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Where a company had properly rejected uninsured motorist coverage for its fleet of vehicles in 2002, and the company submitted standard information for its 2011 policy renewal, the 2002 rejection remained in effect and uninsured motorist coverage was not part of the company’s automobile insurance policy.

In Hughes v. The Liberty Mutual Fire Insurance Company, No. E2020-00225-COA-R3-CV (Tenn. Ct. App. Dec. 30, 2021), plaintiff was the driver of a vehicle owned by a large healthcare company (HMA). Plaintiff was in an accident while driving an HMA vehicle, and he filed a personal injury suit and gave HMA’s insurer, defendant Liberty Mutual, notice of a potential uninsured motorist claim.

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The Tennessee Supreme Court reviews very few cases in a given year.  In the year ending June 30, 2020 (the last period for which information is publicly available) the High Court was asked to accept review in 569 cases.  (These are the cases where the Court has the discretion whether to hear the case or allow the lower court ruling to stand.  There are other types of cases that the Court is required to hear.)  Out of the 569 cases it was asked to review, it accepted only 20.

In the same fiscal year, the Court issued opinions in 63 cases.

Given the case selection criteria in discretionary review matters and the types of appeal-as-of-right cases, each opinion is highly likely to materially impact Tennessee law.

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The parties in Djeneba Sidibe et al. v. Sutter Health, Case No. 3:12-cv-04854-LB, a civil antitrust case in federal court in San Francisco, are in a dispute over whether a case ready for trial should be tried virtually.  Plaintiff seeks an immediate virtual trial.  Defendant opposes it.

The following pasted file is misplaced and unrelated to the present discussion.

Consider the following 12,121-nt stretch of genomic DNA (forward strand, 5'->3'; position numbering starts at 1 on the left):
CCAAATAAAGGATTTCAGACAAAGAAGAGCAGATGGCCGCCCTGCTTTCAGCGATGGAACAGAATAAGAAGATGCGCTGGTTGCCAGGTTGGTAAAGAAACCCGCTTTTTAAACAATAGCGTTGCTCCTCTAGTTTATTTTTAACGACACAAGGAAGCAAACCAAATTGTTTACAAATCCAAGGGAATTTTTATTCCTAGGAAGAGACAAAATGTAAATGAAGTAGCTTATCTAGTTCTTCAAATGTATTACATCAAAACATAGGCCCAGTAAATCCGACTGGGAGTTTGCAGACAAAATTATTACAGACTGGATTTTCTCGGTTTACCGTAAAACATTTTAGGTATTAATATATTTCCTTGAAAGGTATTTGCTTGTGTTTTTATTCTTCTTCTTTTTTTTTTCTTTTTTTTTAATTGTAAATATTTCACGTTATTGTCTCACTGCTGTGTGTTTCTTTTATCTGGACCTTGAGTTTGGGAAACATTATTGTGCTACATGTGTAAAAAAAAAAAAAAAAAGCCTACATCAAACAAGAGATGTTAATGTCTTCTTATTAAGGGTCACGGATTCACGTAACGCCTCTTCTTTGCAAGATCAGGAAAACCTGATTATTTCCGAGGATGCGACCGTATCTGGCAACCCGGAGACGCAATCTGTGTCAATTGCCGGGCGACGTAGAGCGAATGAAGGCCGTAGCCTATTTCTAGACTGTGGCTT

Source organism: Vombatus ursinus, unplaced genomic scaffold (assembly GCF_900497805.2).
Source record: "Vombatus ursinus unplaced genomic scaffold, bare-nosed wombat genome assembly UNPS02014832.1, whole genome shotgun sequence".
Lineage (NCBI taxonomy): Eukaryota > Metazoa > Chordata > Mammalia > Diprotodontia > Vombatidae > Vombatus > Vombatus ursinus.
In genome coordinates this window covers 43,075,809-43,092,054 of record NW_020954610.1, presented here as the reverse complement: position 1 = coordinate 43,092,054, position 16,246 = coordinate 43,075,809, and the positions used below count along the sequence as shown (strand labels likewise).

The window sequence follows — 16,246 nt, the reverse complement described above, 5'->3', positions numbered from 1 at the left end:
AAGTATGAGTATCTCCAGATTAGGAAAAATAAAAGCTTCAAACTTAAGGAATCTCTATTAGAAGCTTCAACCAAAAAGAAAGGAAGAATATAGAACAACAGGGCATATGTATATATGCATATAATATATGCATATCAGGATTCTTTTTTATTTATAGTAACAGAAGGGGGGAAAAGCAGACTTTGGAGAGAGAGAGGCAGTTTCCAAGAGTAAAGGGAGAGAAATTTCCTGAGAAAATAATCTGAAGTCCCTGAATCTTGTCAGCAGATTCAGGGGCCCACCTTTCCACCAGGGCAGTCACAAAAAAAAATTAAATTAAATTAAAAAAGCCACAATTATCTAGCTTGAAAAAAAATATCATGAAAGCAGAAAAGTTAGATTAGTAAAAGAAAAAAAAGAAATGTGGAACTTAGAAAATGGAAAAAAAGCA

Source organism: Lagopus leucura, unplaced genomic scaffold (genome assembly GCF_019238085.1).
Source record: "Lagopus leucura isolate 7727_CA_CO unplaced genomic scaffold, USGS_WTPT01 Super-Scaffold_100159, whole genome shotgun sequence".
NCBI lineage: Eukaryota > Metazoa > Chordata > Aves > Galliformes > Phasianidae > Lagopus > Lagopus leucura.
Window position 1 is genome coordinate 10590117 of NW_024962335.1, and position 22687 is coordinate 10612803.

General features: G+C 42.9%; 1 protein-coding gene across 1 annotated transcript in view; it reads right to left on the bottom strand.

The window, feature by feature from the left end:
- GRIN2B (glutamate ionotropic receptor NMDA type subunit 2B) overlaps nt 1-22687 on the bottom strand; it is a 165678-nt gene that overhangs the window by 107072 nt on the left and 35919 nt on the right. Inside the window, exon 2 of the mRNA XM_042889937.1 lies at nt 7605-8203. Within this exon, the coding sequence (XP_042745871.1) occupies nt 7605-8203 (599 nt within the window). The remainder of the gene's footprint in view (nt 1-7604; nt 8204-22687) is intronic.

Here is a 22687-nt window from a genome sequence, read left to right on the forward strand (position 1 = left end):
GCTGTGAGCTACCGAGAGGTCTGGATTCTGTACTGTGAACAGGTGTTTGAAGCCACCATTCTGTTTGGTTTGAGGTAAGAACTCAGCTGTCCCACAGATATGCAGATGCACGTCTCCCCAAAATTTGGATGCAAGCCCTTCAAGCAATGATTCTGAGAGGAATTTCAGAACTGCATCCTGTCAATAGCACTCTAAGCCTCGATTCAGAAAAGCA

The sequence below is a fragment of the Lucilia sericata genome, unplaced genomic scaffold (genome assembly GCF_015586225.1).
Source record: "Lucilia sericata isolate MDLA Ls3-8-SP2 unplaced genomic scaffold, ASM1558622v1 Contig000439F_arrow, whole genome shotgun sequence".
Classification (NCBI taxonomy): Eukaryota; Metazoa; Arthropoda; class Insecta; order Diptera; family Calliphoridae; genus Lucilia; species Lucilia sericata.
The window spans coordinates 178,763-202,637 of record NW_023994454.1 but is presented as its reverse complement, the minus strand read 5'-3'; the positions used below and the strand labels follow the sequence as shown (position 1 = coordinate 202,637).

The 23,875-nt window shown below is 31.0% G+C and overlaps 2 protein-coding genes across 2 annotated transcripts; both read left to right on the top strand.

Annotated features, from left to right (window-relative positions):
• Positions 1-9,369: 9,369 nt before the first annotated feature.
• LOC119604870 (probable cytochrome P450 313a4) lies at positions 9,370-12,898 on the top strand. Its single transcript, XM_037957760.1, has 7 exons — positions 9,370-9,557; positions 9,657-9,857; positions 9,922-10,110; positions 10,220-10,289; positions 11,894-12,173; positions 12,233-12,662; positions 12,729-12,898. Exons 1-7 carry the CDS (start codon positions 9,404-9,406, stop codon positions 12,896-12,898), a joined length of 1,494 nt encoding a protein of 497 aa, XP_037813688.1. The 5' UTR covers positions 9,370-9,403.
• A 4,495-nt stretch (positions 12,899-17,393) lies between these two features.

The joint submission by the parties on the issue includes arguments for and against virtual jury civil jury trials and a host of case law on the issue.  This 16-page letter , which includes an exhibit for remote and safety protocols for the trial, cost tens of thousands of dollars in lawyer time to prepare.

And you get the benefit of the work at no cost.

Where plaintiff had filed complaints with the Board of Professional Responsibility (BPR) complaining of the same allegations that allegedly supported her legal malpractice claim, and those BPR complaints were filed more than one year before the legal malpractice suit was filed, summary judgment based on the statute of limitations was affirmed.

In Jones v. Marshall, No. M2020-01627-COA-R3-CV (Tenn. Ct. App. Dec. 28, 2021), plaintiff filed this pro se legal malpractice claim against defendant on December 20, 2019. Plaintiff had previously reported defendant to the BPR based on the same allegations in November 2018. Defendant filed a motion to dismiss, asserting that the BPR decisions on the matter “were res judicata and Plaintiff had failed to establish a prima facie case of legal malpractice.” Defendant filed a separate motion for summary judgment, asserting that the complaint was barred by the statute of limitations.

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Where plaintiff had no evidence that defendant took any action that contributed to him being knocked off a ladder while nailing a board to a window, summary judgment for defendant was affirmed.

In Malone v. Viele, No. E2021-00637-COA-R3-CV (Tenn. Ct. App. Dec. 27, 2021), plaintiff and defendant were friends who both had construction work experience. Defendant needed help nailing boards across a window on his cabin that was under construction, and plaintiff agreed to assist him. Plaintiff and defendant were both on ladders, and one would hold the lower end of the board while the other nailed the upper end of the board to the cabin. Plaintiff had placed his own ladder and was using his own hammer during the project. Plaintiff was nailing one board while the other end was being held at a lower diagonal by defendant, when after placing a few nails in the board, plaintiff hit the board again with his hammer and the board bounced back and knocked him off his ladder, causing serious injuries.

Plaintiff filed this personal injury suit, asserting that defendant’s negligence caused his injuries. During his deposition, plaintiff was asked what defendant was doing when the injury occurred, and plaintiff stated that defendant was “holding the lower end” of the board. When asked what defendant did “that caused the two-by-four to come out,” plaintiff responded that he did not know. During his own deposition, defendant stated that he was “just holding the board” at the time of the accident.

Where a child was removed from his parents’ custody by the Department of Children’s Services (DCS) and placed in a home that DCS’s own investigation had found to be unsafe, and the child later died while in that home, the Claims Commission had subject matter jurisdiction of the parents’ negligence claim because the child was in the care, custody, or control of the State when the negligent inspection and recommendation for placement was made.